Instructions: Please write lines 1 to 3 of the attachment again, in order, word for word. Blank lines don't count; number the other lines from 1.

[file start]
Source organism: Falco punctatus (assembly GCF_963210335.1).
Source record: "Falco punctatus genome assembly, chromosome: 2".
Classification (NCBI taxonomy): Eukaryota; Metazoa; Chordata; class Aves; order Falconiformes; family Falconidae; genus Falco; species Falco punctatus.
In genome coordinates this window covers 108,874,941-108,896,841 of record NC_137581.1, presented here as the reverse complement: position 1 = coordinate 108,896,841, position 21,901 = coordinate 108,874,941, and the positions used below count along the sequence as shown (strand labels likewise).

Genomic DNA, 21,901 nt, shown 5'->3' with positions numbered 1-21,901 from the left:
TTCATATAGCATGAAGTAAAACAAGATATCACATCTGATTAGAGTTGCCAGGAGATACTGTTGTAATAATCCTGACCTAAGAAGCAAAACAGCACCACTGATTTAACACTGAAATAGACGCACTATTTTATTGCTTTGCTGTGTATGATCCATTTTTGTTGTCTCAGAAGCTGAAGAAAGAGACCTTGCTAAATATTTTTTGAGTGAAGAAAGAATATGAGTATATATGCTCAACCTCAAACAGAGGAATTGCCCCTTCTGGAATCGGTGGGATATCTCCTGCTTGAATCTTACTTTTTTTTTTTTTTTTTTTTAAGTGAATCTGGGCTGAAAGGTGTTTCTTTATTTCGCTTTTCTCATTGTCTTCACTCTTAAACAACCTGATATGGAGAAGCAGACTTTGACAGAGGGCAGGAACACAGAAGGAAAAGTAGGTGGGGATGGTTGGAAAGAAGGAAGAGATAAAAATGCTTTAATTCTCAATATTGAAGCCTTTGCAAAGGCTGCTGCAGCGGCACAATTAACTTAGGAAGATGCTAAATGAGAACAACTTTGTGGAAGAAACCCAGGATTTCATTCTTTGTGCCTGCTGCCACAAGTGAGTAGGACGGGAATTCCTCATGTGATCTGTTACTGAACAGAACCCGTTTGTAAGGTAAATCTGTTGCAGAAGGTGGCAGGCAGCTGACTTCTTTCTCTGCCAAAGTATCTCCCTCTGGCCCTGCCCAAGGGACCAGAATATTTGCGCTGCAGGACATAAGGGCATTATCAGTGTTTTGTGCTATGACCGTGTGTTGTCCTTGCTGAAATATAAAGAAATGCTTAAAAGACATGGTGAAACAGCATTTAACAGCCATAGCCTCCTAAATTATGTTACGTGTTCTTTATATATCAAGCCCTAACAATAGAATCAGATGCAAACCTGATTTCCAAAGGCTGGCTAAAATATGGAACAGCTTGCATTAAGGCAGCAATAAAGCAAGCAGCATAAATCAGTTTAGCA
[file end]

Source organism: Falco punctatus (assembly GCF_963210335.1).
Source record: "Falco punctatus genome assembly, chromosome: 2".
Classification (NCBI taxonomy): Eukaryota; Metazoa; Chordata; class Aves; order Falconiformes; family Falconidae; genus Falco; species Falco punctatus.